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GMU Econ PhD candidate Giorgio Castiglia writes insightfully about the DOJ’s antitrust case against Apple. A slice:

The outcome of this and other major cases will show if we’re moving toward a “competitor welfare” policy as opposed to a consumer welfare policy. This would more closely resemble the European Union’s competition policy system, an example which many modern antitrust advocates hope the U.S. will follow. In the EU, many more investigations into unilateral conduct are opened, typically at the instigation of the defendant’s rivals or firms it transacts with. A relevant example is the recent 1.8 billion-euro fine levied against Apple by the European Commission at the conclusion of an investigation that was launched after an initial complaint by Spotify.

A strand of the industrial organization economics literature in the latter half of the 20th century explored how antitrust law could be used by firms to gain an advantage over rivals, i.e. to subvert competition rather than protect it. During this time, the consumer welfare standard took its place as the lodestar of antitrust enforcement alongside of the “end of history” where liberal open markets and democracy were seen as the new hegemony.

However, antitrust has not been immune to the rise of populism in recent times, as demonstrated by the Biden administration enforcers zeal for targeting consolidation (“big is bad”). However, it seems that their cases against big tech, contrary to what they’ve stated before, attempt to make the case for harm to consumers and innovation. It remains to be seen whether they can successfully make that case in court.

The Editorial Board of the Wall Street Journal rightly ridicules senators J.D. Vance, Sherrod Brown, and other Potomac projectionists for treating seriously U.S. mattress manufacturers’ demand for protection from foreign competition protection from their fellow citizens’ voluntary consumer choices. A slice:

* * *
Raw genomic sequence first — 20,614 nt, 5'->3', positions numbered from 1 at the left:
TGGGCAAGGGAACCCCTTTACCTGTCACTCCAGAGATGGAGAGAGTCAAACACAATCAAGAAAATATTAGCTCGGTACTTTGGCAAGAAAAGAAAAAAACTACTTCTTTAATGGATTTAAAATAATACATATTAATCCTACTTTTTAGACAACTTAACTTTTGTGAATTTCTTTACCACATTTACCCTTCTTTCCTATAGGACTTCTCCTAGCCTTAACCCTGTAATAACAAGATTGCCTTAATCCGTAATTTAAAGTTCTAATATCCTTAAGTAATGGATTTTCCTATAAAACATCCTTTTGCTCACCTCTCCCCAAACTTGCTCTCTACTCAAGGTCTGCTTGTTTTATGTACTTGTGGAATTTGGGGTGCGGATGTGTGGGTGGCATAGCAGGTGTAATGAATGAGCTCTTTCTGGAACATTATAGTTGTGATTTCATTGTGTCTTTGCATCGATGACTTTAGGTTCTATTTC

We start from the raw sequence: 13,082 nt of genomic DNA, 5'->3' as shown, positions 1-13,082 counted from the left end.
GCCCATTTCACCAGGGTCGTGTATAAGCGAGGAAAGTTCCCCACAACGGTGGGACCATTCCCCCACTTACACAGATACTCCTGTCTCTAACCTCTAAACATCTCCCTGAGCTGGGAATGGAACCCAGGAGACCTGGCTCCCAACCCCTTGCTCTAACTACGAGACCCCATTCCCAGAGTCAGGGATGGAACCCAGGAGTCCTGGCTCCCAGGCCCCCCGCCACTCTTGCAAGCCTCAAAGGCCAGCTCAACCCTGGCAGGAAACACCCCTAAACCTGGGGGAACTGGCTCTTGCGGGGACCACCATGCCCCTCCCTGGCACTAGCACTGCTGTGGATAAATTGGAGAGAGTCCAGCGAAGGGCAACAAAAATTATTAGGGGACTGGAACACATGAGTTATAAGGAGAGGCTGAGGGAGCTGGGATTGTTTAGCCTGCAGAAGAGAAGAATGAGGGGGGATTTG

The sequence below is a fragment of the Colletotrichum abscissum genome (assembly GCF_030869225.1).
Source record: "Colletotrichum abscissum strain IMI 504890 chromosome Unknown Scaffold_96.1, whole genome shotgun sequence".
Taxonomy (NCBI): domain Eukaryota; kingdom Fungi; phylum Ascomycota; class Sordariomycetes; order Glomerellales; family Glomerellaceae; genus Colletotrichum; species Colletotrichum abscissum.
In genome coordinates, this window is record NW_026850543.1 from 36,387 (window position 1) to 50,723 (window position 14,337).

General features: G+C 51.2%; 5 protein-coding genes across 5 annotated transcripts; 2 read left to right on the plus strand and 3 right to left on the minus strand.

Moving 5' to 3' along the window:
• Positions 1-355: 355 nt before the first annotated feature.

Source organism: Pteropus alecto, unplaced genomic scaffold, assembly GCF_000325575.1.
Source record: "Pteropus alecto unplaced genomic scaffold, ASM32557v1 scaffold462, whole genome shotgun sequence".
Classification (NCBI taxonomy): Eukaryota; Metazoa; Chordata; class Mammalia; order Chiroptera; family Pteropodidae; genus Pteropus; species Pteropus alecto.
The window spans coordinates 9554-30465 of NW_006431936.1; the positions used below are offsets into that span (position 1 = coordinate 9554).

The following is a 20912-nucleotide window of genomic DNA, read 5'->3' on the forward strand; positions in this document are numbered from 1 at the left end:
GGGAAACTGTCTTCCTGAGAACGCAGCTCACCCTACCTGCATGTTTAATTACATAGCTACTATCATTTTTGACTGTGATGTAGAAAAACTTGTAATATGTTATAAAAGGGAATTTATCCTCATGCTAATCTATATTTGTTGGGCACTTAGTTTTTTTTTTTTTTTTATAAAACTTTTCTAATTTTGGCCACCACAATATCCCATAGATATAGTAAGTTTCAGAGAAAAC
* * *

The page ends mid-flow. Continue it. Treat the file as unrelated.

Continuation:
Domestic manufacturers and unions accuse other countries of “dumping” whenever they face increased foreign competition. This case is no different. The Senators write that tariffs are needed to protect 12,000 mattress workers—never mind that many more Americans would be harmed by higher prices after already getting smacked by an earlier round of tariffs.

Commerce in May 2021 imposed steep tariffs on imports from Turkey (20.03%), Thailand (37.48%), Malaysia (42.92%), Cambodia (52.41%), Serbia (112.11%) and Vietnam (668.38%). Mattress prices subsequently surged. A TikTok video recently went viral of a mattress shopper kvetching that prices had increased by 40% in a little over two years.

Yet domestic manufacturers want the Administration to extend tariffs to more countries. Commerce in February proposed antidumping duties on a dozen countries including Mexico (41.29%), Bosnia and Herzegovina (217.38%), Italy (257.06%), Poland (330.71%), Philippines (538.23%), Taiwan (624.50%), and Slovenia (744.81%).

As usual, Washington protectionists put special interests over the common good. Americans who feel pocketbook pain when shopping for a new mattress should know whom to blame.

Pierre Lemieux is correct: When it comes to international trade, “Biden is really Trump 2.0, not surprisingly.” A slice: